Change Your World View
Jonah 3:1-5, 10 & Mark 1:14-20
This little book of Jonah from the Old Testament is a great Jewish story about God’s nature and God’s care for all people, and even “critters” — animals. It is much more than a book about being called to ministry. It is about changing our way of looking at the world, and growing in our understanding of God’s amazing grace in Jesus!
Let’s consider this story from the book of Jonah. Read the whole book. It is short.
Everyone in this story is religious.
- Each sailor cries out to his particular god for help in the storm.
- The people of Nineveh quickly hear and respond with repentance. They demonstrate their repentance through fasting and wearing scratchy, itchy sackcloth—a visible sign of saying I’m sorry. The king even commands that no one, human or beast, can eat anything, and that all—humans and animals must wear sackcloth.
Everyone in this story is religious!
The sailors are more humane and generous in their behavior than Jonah.
Even when they discover that Jonah is the one responsible for their predicament they try desperately hard to save him as well as themselves. They are not willing to just throw him overboard to save themselves. They pray to the Lord of heaven and earth—Jonah’s God—and ask not to be held accountable for the shedding of his blood—taking his life! These are good men of noble character. After they throw Jonah overboard and the storm subsides with the sea becoming calm, they offer a sacrifice and make vows to this new found Lord of heaven and earth!
Even the king and citizens of this wicked city fear God and respond with appropriate faith.
The purpose of this story is to enlarge our world view to match God’s all encompassing mercy, grace and love.
Jonah is a narrow minded religious bigot. He cares about his own country and people, but no one else. His ideology could be “make Israel great again.” His prophetic message for the northern kingdom consists of proclaiming the northern kingdom being restored.
Contrast Jonah’s attitude with that of the anonymous sailors. They care about him even though they know nothing about him. Contrast Jonah’s attitude with God’s. Jonah is arrogant. He is selfish and narrow minded. He is angry and stubborn. He knows enough about God to know God is loving and compassionate and that if the wicked people of Nineveh repent, God will grant them mercy rather than destroy them.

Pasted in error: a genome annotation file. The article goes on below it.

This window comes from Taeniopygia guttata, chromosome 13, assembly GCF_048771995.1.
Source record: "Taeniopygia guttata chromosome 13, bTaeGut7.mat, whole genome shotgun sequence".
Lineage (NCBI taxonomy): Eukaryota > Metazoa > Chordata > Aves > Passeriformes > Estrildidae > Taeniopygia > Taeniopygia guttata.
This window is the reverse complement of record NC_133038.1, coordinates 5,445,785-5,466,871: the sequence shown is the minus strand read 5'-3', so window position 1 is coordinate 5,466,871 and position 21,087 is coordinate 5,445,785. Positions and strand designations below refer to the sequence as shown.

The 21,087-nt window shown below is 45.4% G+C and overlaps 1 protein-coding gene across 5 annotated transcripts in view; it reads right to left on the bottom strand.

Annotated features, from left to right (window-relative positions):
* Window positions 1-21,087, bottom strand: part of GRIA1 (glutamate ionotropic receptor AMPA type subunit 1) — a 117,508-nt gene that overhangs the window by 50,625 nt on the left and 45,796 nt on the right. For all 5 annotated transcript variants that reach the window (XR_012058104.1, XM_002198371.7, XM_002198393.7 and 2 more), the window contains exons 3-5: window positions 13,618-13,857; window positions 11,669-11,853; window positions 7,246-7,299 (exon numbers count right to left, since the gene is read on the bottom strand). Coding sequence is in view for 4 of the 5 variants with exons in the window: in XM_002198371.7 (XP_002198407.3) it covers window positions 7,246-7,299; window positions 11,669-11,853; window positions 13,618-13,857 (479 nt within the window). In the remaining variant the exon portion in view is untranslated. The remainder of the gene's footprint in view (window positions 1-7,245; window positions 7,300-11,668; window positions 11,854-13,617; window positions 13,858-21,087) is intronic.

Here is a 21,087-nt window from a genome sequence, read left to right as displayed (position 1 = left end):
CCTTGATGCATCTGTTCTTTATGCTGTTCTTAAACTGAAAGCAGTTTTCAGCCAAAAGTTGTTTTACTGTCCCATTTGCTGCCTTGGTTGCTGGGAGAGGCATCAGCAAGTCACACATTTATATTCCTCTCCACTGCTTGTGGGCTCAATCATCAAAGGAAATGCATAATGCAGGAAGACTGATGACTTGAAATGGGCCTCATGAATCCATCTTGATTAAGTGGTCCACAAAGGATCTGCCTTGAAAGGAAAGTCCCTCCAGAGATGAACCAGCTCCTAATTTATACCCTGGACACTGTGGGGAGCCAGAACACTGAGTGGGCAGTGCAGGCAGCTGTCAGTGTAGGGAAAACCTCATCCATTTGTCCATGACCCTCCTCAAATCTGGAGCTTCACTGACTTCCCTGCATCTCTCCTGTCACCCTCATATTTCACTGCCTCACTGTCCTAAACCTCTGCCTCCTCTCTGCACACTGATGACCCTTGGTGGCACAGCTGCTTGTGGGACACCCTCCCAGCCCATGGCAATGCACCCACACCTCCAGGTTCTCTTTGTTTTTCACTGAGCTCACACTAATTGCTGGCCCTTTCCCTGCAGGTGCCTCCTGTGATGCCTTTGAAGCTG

Jonah, in this regard, places himself above God—as if he should teach and instruct God how to deal with evil people. “Nuke them!” “Destroy them!” “Wipe them completely out!”
God, through this amazingly little book, challenges our small minded thinking. God, through this incredible bit of Hebrew literature, seeks to change and enlarge our world view—our way of understanding ourselves and the world we live in. Our way of dealing with problems and issues in life. God through the book of Jonah is trying to help us grow up spiritually.
Jonah is angry with God. He is angry that God would show mercy to the enemies of God’s people. He is feeling sorrow for himself and is “angry enough to die!”
Then read the last verse of this awesome book.
“Should I not be concerned about Nineveh, that great city, in which there are more than one hundred and twenty thousand persons who do not know their right hand from their left, and also many animals?”
This Hebrew short story points to the cross of Christ—to the living expression of God’s love and mercy for the sake of the world in Jesus’ birth, life, death and resurrection.
Jesus is God’s answer to the brokenness of our fallen world. You cannot answer evil for evil. You do not overcome darkness with more darkness. You cannot defeat violence with more violence. Only love—the power of God’s love in and through Jesus—can overcome the evil and darkness we grapple with. Only the light of the One who is the Light of the world can change us and our world.
I love this little book. I love Psalm 62 that helps us speak to God in such a way that we affirm our faith and confidence in God alone being our rock and fortress, our salvation, our deliverance.
You and I are called to be witnesses to this world view—the understanding that God is in Christ reconciling the world to Himself. We are called, liked those early disciples, to get to know Jesus—to follow Him and live for Him and help others to know Him.
In Jesus’ name. Amen!
also check out these verses…
2 Peter 3:9
2 Timothy 2:4